·by 50% plastic litter at sea and by 30% microplastics released into the environment;

·significantly total waste generation and by 50% residual municipal waste.

2.3The Zero Pollution Monitoring and Outlook Reports planned for 2022 and 2024 will aim to assess progress towards meeting the 2030 targets and will be the benchmark for deciding which measures need to be implemented or strengthened to ensure that these targets are met successfully. At that point, the next steps for achieving zero pollution by 2050 will be outlined.

2.4The European Commission, together with the European Committee of the Regions, will launch the Zero Pollution Stakeholder Platform.

2.5The Marine Strategy Framework Directive will be reviewed by 2023 with the aim of reducing plastic and other litter, underwater noise and contaminants.

2.6The review of the Urban Waste Water Treatment Directive and the Sewage Sludge Directive will raise the level of the ambition to remove nutrients from wastewater and make treated water and sludge ready for reuse.

The Waste Shipment Regulation will be reviewed to better monitor waste exports, ensure their sustainable treatment and restrict exports that have harmful environmental and health impacts in third countries.

3.General comments

3.1As stated in the Action Plan, the fight against pollution is also a fight for fairness, as the most harmful impacts on health are borne by the most vulnerable groups. These include children, older people or people with medical conditions, people with disabilities and those living in poorer socio-economic conditions 1 . Worldwide, low- and middle-income countries bear the brunt of pollution-related illnesses, with nearly 92% of pollution-related deaths 2 .

3.2The EESC supports the Commission’s plan and its flagship initiatives to address the various types of pollution in a holistic way and to comply with the commitments of the Paris Agreement and the SDGs. For it to be a truly ambitious plan, the targets must be fully in line with the recommendations of the WHO.

3.3The EESC endorses the approach of strengthening existing legislation in different areas and adjusting it where it has not been successfully implemented, for example with regard to water and air quality. We reiterate that EU environmental policy reveals that poor, fragmented and uneven implementation of the EU environmental legislation is a serious problem in many EU Member States 3 . Moreover, there is no lack of knowledge about what needs to be done. What is lacking is the implementation of well-known measures, often decided upon long ago, as well as political will 4 .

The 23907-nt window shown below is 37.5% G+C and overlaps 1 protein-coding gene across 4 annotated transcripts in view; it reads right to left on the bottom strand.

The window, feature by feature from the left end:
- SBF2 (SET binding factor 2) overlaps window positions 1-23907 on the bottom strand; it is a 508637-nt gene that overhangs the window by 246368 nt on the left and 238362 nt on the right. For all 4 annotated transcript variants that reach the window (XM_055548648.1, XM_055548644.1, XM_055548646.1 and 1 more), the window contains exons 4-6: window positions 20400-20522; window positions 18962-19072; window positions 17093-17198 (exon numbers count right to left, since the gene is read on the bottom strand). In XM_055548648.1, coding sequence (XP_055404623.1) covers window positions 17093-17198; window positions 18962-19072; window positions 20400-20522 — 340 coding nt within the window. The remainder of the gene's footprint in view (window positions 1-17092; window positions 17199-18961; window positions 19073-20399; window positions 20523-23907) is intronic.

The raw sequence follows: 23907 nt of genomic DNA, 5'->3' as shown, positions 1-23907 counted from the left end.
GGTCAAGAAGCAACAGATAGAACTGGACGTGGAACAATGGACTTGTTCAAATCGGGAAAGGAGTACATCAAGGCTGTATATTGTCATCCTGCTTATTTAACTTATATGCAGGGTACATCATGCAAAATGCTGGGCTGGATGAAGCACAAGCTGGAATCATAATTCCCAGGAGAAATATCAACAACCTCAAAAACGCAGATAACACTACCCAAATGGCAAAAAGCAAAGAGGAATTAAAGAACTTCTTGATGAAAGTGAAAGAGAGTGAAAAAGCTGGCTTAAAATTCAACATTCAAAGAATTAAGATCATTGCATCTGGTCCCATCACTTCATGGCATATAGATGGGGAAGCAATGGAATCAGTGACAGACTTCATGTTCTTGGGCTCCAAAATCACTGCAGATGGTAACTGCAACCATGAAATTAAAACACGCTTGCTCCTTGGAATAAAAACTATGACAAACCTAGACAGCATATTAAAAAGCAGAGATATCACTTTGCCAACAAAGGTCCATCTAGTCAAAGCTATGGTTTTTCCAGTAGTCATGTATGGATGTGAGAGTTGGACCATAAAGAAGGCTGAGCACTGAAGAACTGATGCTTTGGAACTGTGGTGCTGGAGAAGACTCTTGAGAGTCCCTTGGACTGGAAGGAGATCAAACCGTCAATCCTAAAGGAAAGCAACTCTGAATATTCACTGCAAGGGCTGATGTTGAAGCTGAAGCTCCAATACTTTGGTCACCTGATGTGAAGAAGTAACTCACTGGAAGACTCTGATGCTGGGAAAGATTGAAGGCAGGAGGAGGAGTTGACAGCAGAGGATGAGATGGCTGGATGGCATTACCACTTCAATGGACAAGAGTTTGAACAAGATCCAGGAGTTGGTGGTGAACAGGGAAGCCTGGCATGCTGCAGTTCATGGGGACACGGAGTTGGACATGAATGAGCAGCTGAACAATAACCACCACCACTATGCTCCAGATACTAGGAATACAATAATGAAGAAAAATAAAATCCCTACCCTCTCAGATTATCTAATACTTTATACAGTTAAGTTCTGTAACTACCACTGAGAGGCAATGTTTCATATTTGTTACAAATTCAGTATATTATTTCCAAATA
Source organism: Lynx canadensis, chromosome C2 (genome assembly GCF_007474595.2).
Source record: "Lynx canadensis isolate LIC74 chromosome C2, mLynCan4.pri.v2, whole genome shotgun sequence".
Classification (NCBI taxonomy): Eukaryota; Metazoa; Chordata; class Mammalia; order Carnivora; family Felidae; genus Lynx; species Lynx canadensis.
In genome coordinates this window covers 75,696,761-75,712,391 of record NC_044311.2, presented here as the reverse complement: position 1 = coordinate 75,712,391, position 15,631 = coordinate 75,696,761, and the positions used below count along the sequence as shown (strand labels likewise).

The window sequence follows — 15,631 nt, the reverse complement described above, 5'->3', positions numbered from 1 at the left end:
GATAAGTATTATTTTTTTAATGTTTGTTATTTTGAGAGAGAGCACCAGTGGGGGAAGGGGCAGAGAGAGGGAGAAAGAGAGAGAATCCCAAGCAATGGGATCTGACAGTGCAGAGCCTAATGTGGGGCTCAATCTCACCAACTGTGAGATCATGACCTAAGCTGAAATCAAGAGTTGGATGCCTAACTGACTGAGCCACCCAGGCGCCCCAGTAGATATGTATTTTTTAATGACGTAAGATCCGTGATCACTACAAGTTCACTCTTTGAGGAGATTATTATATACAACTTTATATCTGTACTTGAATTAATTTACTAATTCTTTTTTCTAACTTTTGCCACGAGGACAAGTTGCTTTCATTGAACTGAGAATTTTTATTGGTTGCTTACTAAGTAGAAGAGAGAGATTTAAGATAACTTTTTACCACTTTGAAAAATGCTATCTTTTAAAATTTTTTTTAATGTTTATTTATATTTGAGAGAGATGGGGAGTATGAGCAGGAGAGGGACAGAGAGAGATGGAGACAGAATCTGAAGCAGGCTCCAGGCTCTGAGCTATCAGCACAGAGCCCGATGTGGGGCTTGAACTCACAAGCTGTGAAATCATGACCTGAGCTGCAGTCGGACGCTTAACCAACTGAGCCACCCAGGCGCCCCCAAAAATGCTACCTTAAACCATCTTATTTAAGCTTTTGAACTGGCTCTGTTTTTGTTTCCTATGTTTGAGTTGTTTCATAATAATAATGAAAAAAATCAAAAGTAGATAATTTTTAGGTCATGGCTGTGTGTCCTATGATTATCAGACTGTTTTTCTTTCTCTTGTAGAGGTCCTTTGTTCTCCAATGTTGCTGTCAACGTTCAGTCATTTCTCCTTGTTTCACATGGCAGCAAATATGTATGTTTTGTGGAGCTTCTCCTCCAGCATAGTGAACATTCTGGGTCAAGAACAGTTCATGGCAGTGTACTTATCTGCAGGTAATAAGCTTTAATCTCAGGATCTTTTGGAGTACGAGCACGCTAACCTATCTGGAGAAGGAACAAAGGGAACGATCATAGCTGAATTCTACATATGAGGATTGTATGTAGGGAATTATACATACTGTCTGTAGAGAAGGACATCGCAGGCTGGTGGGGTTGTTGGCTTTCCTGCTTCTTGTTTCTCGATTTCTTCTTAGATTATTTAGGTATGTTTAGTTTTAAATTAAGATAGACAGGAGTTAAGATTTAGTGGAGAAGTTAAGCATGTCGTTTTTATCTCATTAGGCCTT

3.4The EESC urges the Commission to start collecting data so that it can make legislative proposals soon in areas where they are lacking, such as light and vibration pollution.

3.5The extent to which the targets have been met will be assessed on the basis of the monitoring and outlook findings for 2024. This will open the debate evaluating the level of ambition and, if necessary, revising objectives and legislation more thoroughly. The EESC fears that this process will be too long given the short amount of time left to achieve the 2030 targets, and believes that they should be made more ambitious from the outset, that is to say now.

3.6The air pollution targets set for 2030 are based on reference years from too long ago. The reference years are different for the different targets because they are based on different data and legislation. While long periods of cumulative data clearly make it easier to make projections, the EESC believes that the start of the time period used to assess progress towards targets should be aligned for all the targets in order to obtain a realistic picture of the degree of compliance.

3.7The right enabling framework must help businesses and SMEs to implement pollution control legislation while keeping administrative burdens to a minimum. There is also a need for a harmonised international regulatory framework, as EU pollution does not stop at borders.

3.8The EESC believes that cooperation between sectors is essential to bring about the transition. It therefore welcomes the establishment of the Zero Pollution Stakeholder Platform and would like to collaborate through the European Circular Economy Stakeholder Platform 5 and other means. It also recommends establishing close cooperation with third countries and spaces for cooperation between civil society in the different regions, as pollution has no borders.